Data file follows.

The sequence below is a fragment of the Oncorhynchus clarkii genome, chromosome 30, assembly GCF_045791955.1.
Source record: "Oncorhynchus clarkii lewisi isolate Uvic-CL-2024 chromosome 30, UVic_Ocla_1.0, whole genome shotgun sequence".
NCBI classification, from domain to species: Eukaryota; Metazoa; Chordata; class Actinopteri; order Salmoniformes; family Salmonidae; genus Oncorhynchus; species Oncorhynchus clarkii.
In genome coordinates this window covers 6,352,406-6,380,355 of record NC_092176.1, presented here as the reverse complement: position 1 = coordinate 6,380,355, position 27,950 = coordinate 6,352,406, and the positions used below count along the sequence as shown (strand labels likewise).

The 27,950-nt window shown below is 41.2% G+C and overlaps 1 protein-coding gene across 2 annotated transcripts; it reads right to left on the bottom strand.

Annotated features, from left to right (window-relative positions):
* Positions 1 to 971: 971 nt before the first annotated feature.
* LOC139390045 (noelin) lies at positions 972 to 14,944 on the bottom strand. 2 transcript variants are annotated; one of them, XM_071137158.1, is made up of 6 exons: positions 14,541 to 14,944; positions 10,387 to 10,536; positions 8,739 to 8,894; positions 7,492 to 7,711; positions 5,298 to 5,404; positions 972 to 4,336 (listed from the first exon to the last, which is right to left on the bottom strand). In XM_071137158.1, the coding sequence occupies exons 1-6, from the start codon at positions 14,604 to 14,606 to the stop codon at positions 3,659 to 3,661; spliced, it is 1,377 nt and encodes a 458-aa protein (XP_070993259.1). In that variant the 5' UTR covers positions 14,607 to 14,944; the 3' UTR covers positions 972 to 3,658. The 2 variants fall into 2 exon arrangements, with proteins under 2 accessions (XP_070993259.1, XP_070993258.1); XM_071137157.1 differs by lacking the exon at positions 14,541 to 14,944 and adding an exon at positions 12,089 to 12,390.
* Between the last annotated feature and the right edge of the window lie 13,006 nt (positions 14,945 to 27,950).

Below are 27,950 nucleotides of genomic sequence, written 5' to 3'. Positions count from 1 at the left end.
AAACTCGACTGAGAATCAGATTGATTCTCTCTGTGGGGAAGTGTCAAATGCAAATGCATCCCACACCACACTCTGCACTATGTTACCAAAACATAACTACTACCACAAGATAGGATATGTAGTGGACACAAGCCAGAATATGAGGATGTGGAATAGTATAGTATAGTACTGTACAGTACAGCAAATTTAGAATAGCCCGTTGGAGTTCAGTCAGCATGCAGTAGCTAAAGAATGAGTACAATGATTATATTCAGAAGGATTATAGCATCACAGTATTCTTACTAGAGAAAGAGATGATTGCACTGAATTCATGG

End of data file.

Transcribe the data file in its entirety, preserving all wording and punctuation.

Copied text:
The sequence below is a fragment of the Oncorhynchus clarkii genome, chromosome 30, assembly GCF_045791955.1.
Source record: "Oncorhynchus clarkii lewisi isolate Uvic-CL-2024 chromosome 30, UVic_Ocla_1.0, whole genome shotgun sequence".
NCBI classification, from domain to species: Eukaryota; Metazoa; Chordata; class Actinopteri; order Salmoniformes; family Salmonidae; genus Oncorhynchus; species Oncorhynchus clarkii.
In genome coordinates this window covers 6,352,406-6,380,355 of record NC_092176.1, presented here as the reverse complement: position 1 = coordinate 6,380,355, position 27,950 = coordinate 6,352,406, and the positions used below count along the sequence as shown (strand labels likewise).

The 27,950-nt window shown below is 41.2% G+C and overlaps 1 protein-coding gene across 2 annotated transcripts; it reads right to left on the bottom strand.

Annotated features, from left to right (window-relative positions):
* Positions 1 to 971: 971 nt before the first annotated feature.
* LOC139390045 (noelin) lies at positions 972 to 14,944 on the bottom strand. 2 transcript variants are annotated; one of them, XM_071137158.1, is made up of 6 exons: positions 14,541 to 14,944; positions 10,387 to 10,536; positions 8,739 to 8,894; positions 7,492 to 7,711; positions 5,298 to 5,404; positions 972 to 4,336 (listed from the first exon to the last, which is right to left on the bottom strand). In XM_071137158.1, the coding sequence occupies exons 1-6, from the start codon at positions 14,604 to 14,606 to the stop codon at positions 3,659 to 3,661; spliced, it is 1,377 nt and encodes a 458-aa protein (XP_070993259.1). In that variant the 5' UTR covers positions 14,607 to 14,944; the 3' UTR covers positions 972 to 3,658. The 2 variants fall into 2 exon arrangements, with proteins under 2 accessions (XP_070993259.1, XP_070993258.1); XM_071137157.1 differs by lacking the exon at positions 14,541 to 14,944 and adding an exon at positions 12,089 to 12,390.
* Between the last annotated feature and the right edge of the window lie 13,006 nt (positions 14,945 to 27,950).

Below are 27,950 nucleotides of genomic sequence, written 5' to 3'. Positions count from 1 at the left end.
AAACTCGACTGAGAATCAGATTGATTCTCTCTGTGGGGAAGTGTCAAATGCAAATGCATCCCACACCACACTCTGCACTATGTTACCAAAACATAACTACTACCACAAGATAGGATATGTAGTGGACACAAGCCAGAATATGAGGATGTGGAATAGTATAGTATAGTACTGTACAGTACAGCAAATTTAGAATAGCCCGTTGGAGTTCAGTCAGCATGCAGTAGCTAAAGAATGAGTACAATGATTATATTCAGAAGGATTATAGCATCACAGTATTCTTACTAGAGAAAGAGATGATTGCACTGAATTCATGG